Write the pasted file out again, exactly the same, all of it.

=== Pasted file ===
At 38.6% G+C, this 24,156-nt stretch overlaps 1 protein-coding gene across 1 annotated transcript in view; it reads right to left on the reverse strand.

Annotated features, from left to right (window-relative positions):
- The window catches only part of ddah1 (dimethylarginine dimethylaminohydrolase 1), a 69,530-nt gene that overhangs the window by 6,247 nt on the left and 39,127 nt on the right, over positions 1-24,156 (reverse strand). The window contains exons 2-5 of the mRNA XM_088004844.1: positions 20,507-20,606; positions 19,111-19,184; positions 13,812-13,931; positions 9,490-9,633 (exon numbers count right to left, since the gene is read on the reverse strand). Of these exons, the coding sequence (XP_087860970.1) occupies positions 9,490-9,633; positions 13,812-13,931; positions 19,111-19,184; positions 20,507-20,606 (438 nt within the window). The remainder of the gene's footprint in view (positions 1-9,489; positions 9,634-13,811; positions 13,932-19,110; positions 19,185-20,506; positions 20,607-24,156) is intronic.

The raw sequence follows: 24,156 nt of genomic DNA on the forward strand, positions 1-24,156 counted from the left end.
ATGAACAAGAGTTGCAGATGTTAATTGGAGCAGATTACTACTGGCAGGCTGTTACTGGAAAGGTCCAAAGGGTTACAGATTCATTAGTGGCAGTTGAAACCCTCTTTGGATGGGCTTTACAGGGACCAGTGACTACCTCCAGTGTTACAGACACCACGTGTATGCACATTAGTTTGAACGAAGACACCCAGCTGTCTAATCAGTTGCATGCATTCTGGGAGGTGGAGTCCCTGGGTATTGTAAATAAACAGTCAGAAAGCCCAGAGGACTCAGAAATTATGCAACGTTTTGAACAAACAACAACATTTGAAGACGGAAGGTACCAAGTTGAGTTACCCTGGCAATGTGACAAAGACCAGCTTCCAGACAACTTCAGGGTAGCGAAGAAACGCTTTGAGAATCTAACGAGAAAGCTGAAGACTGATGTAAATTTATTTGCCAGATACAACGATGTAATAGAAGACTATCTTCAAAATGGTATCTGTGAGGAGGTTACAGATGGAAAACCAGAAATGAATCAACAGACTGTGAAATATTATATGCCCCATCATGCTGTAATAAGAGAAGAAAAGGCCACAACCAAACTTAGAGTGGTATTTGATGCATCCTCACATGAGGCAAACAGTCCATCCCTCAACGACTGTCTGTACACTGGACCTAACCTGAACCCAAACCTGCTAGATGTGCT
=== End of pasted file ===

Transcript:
At 38.6% G+C, this 24,156-nt stretch overlaps 1 protein-coding gene across 1 annotated transcript in view; it reads right to left on the reverse strand.

Annotated features, from left to right (window-relative positions):
- The window catches only part of ddah1 (dimethylarginine dimethylaminohydrolase 1), a 69,530-nt gene that overhangs the window by 6,247 nt on the left and 39,127 nt on the right, over positions 1-24,156 (reverse strand). The window contains exons 2-5 of the mRNA XM_088004844.1: positions 20,507-20,606; positions 19,111-19,184; positions 13,812-13,931; positions 9,490-9,633 (exon numbers count right to left, since the gene is read on the reverse strand). Of these exons, the coding sequence (XP_087860970.1) occupies positions 9,490-9,633; positions 13,812-13,931; positions 19,111-19,184; positions 20,507-20,606 (438 nt within the window). The remainder of the gene's footprint in view (positions 1-9,489; positions 9,634-13,811; positions 13,932-19,110; positions 19,185-20,506; positions 20,607-24,156) is intronic.

The raw sequence follows: 24,156 nt of genomic DNA on the forward strand, positions 1-24,156 counted from the left end.
ATGAACAAGAGTTGCAGATGTTAATTGGAGCAGATTACTACTGGCAGGCTGTTACTGGAAAGGTCCAAAGGGTTACAGATTCATTAGTGGCAGTTGAAACCCTCTTTGGATGGGCTTTACAGGGACCAGTGACTACCTCCAGTGTTACAGACACCACGTGTATGCACATTAGTTTGAACGAAGACACCCAGCTGTCTAATCAGTTGCATGCATTCTGGGAGGTGGAGTCCCTGGGTATTGTAAATAAACAGTCAGAAAGCCCAGAGGACTCAGAAATTATGCAACGTTTTGAACAAACAACAACATTTGAAGACGGAAGGTACCAAGTTGAGTTACCCTGGCAATGTGACAAAGACCAGCTTCCAGACAACTTCAGGGTAGCGAAGAAACGCTTTGAGAATCTAACGAGAAAGCTGAAGACTGATGTAAATTTATTTGCCAGATACAACGATGTAATAGAAGACTATCTTCAAAATGGTATCTGTGAGGAGGTTACAGATGGAAAACCAGAAATGAATCAACAGACTGTGAAATATTATATGCCCCATCATGCTGTAATAAGAGAAGAAAAGGCCACAACCAAACTTAGAGTGGTATTTGATGCATCCTCACATGAGGCAAACAGTCCATCCCTCAACGACTGTCTGTACACTGGACCTAACCTGAACCCAAACCTGCTAGATGTGCT